tariff, revise the pension rolls and regu-
late the taxes to the uses of the govern-
ment economically administered, He
finds the country on the verge of a fi-
nancial crisis, the Treasury drained to
its last resource and its general business
interest in a precarious condition.
‘What will four years of Democratic ad-
ministration bring fortk? Who can
say that it has not been well if the
country finds itselfin 1896 as it did in
~The Republican press is having a
great time in climbing the genealogical
trees of the families represented in Mr.
CLEVELAND'S cabinet. Mr. OLNEY, of
Massachusetts, and Mr. SMITH, of Geor-
gia, are both sticklers for it and not hav-
ing found any vulnerable points in their
ancestry it acknowledges its defeat by
crying out ‘Who is this man OLNEY ?”’
“Who is this man Smita?” Though
never having figured in public life they
are none the less men of known repute
in private affairs, in the communities in
which they reside, and their practical
ideas when put to service for tl.eir coun-
try will soon answer the sneering ques-
tions of the disgruntled press. Who
was GROVER CLEVELAND before he be-
STATE RIGHTS AND FEDERAL UNION.
BELLEFONTE, PA.,, MARCH 3, 1893.
The South in the New Cabinet.
To those American citizens who be-
lieve that the Union has been fully re
stored, and that sectionalism is dead
and should be buried beyond the pos
sibility of resurrection, it is a source of
gratification to observe the number of
Southern men who will be in President
CLEVELAND's cabinet. Ever since the
war the presence of a man from that
section in a high position connected
with the government was regarded by
a certain class of politicians with af.
fected alarm. They pretended to see
great danger in the official recognition
of Southern men, and assumed to draw
from it the inference that the ‘Rebel
Brigadiers” would soon be in the
Of course this was done for political
effect, but great injustice resulted from
it to a class of our fellow citizens who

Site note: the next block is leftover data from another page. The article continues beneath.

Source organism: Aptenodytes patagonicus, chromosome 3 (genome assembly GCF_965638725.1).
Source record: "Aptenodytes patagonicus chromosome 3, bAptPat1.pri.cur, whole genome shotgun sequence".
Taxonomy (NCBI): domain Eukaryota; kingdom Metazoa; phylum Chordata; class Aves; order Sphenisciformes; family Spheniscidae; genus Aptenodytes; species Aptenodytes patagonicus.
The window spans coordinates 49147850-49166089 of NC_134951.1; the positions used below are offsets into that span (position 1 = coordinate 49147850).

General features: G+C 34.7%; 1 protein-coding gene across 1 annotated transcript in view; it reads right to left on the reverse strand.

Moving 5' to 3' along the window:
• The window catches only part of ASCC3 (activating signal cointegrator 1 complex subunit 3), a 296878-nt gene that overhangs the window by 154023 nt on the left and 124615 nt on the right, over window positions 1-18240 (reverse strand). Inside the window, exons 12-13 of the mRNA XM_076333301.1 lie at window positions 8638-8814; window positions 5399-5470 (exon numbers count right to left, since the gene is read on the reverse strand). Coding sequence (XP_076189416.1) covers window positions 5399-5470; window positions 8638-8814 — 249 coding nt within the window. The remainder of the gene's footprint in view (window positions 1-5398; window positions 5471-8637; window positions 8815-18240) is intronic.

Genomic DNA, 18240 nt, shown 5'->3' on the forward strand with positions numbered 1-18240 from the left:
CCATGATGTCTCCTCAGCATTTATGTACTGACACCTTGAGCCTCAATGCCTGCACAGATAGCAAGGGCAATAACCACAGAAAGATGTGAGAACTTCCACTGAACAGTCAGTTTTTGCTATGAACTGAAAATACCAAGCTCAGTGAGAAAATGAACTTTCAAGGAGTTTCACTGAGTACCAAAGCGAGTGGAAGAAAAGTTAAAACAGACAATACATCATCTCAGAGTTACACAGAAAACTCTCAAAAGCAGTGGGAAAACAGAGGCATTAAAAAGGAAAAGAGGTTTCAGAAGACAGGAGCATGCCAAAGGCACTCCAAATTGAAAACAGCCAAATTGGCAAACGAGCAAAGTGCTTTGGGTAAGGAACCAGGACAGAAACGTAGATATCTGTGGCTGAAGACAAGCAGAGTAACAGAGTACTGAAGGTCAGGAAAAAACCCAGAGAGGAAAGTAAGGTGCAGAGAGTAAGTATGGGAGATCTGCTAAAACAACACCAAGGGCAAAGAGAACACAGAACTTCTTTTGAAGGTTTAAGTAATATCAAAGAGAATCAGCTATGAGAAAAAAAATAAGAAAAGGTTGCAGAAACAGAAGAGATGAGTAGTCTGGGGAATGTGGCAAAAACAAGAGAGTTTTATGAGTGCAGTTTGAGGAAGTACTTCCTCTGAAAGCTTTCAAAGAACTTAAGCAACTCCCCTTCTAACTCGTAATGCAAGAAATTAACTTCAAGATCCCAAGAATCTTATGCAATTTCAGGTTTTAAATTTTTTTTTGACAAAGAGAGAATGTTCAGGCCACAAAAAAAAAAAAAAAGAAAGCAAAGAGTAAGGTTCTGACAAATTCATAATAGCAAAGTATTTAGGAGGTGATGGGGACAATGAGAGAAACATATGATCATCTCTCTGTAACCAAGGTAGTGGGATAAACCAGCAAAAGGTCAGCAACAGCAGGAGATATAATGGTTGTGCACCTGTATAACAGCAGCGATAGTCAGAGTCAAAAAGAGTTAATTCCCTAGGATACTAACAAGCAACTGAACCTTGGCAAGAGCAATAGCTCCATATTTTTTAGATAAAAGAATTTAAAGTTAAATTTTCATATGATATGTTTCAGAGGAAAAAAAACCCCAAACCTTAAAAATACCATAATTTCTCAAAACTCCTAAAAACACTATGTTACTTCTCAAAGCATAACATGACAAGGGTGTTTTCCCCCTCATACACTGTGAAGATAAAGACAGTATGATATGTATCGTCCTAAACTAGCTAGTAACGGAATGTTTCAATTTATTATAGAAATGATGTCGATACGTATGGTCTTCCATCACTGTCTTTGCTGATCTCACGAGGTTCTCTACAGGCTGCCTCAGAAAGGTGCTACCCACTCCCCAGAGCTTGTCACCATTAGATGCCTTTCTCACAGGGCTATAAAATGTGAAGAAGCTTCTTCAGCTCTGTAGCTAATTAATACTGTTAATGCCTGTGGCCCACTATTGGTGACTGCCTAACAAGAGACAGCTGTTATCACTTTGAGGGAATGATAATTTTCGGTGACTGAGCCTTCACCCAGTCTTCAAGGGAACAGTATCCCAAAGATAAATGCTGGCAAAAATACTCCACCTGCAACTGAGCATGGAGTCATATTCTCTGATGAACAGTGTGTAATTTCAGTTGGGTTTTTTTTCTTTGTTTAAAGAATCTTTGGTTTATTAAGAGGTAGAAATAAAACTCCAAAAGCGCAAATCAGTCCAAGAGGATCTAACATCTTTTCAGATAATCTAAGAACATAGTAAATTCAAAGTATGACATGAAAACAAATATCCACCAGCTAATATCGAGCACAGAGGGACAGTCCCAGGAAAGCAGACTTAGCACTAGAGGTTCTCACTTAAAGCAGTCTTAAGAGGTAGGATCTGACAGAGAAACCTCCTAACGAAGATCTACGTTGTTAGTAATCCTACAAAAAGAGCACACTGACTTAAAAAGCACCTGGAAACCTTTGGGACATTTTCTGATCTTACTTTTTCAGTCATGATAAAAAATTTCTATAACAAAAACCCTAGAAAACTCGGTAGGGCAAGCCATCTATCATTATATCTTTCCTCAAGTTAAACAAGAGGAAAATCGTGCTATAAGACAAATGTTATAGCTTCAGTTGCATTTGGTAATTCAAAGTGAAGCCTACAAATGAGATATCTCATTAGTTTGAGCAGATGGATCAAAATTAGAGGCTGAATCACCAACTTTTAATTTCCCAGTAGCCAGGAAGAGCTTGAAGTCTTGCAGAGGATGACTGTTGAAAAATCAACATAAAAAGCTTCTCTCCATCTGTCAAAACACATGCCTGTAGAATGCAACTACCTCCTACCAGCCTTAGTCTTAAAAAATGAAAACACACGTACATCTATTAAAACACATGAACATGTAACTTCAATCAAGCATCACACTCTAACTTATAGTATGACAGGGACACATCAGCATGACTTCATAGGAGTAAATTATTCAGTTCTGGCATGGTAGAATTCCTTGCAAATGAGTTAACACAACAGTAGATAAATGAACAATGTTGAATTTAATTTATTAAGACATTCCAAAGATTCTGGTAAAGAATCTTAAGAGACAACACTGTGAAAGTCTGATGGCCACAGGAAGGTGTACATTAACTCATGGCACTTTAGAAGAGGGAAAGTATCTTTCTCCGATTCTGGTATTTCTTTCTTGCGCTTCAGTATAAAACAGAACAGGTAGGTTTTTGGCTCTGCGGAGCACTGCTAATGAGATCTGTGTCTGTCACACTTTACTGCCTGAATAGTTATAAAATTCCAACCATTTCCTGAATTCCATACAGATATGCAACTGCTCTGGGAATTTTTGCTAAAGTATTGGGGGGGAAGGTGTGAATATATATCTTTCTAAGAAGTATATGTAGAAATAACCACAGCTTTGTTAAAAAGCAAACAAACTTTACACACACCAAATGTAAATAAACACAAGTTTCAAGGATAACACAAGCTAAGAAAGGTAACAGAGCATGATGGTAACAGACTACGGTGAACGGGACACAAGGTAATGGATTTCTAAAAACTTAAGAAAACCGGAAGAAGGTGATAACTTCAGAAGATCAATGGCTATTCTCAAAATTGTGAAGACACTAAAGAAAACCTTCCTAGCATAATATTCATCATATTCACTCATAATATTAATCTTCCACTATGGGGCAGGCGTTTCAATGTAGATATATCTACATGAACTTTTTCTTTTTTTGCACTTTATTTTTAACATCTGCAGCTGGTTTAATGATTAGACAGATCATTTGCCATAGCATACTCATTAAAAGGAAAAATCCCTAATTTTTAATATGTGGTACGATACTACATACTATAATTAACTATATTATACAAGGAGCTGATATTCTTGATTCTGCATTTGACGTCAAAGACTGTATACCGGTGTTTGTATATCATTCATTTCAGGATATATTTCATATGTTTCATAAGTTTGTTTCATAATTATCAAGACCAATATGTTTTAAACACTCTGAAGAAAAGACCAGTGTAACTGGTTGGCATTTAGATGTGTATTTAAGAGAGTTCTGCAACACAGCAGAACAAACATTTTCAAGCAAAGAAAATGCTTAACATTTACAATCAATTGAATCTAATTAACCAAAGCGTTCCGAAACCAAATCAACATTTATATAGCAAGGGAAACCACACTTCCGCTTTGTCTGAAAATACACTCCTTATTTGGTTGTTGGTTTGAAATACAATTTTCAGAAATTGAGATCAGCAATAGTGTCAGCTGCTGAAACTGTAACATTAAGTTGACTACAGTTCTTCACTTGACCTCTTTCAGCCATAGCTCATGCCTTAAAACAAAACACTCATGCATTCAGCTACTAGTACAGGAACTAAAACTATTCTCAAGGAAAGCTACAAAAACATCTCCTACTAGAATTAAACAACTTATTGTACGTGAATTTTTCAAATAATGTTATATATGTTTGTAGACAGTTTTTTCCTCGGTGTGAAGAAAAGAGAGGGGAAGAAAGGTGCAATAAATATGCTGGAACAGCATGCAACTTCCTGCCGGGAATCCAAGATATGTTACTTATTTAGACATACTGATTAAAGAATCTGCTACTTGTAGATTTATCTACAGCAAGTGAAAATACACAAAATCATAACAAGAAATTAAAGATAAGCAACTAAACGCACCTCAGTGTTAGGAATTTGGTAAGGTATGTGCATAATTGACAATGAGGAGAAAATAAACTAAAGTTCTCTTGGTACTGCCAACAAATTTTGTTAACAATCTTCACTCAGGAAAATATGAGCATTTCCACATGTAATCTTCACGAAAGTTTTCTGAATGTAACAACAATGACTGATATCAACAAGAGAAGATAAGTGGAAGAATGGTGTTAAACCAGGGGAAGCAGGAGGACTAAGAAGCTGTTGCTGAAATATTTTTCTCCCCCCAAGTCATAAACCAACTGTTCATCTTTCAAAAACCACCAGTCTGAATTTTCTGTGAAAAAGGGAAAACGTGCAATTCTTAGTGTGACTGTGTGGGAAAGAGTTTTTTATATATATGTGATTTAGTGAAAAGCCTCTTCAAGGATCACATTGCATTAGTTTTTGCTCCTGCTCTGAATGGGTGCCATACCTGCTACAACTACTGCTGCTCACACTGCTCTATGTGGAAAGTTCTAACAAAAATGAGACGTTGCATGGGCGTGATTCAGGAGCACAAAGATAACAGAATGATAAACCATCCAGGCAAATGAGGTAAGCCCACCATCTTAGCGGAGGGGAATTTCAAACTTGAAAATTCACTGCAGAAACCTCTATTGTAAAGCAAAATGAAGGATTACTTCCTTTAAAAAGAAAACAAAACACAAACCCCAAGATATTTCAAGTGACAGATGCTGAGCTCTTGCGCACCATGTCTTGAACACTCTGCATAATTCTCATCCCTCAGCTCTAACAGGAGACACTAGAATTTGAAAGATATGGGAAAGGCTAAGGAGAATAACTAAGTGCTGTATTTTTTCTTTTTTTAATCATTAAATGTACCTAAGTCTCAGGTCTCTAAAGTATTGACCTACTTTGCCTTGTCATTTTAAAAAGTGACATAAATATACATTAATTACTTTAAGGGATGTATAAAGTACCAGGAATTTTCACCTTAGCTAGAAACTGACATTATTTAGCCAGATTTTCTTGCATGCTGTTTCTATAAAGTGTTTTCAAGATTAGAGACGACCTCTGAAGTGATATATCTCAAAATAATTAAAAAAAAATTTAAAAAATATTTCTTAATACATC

in the performance of their duty to
their country and government have
been examples of honor and loyalty
ever since the restoration of the Union.
Mr. CLevELaND has put the seal of
condemnation on such injustice by
calling three citizens of the South to
places in his cabinet, and they are
men who will prove as serviceable to
the administration as to the general
interests of the country.
Foremost among them is Senator
CARLISLE, a statesman who is recog-
nized as one of the very first among
our public men in point of ability,
while his probity equals the high order
of his intellect. For the special pur-
pose he is 1ntended to serve in carrying
out the policy of tariff and financial re-
form it would pave vein impossitle to
have made a better selection, or rather
it may be said that it is questionable
whei'sw any other selection would
have been as good.
And where could the choice for Sec-
retary of the Navy have more worthily
and properly fallen thab upon HiLary
A, Herserr of Alabama. We observe
a Republican contemporary pretending
to be horrified at the idea of the Ameri-
can navy being put in charge of an ex.
confederate. The poor, deluded sheet
is probably igunorant'of the fact that
the Alabama statesman, whom Mr.
CLevELAND has called into his cabinet,
has had as much to do with the re.
storation of the navy as any other man
connected with the government. As
Affairs during CLEVELAND'S first ad-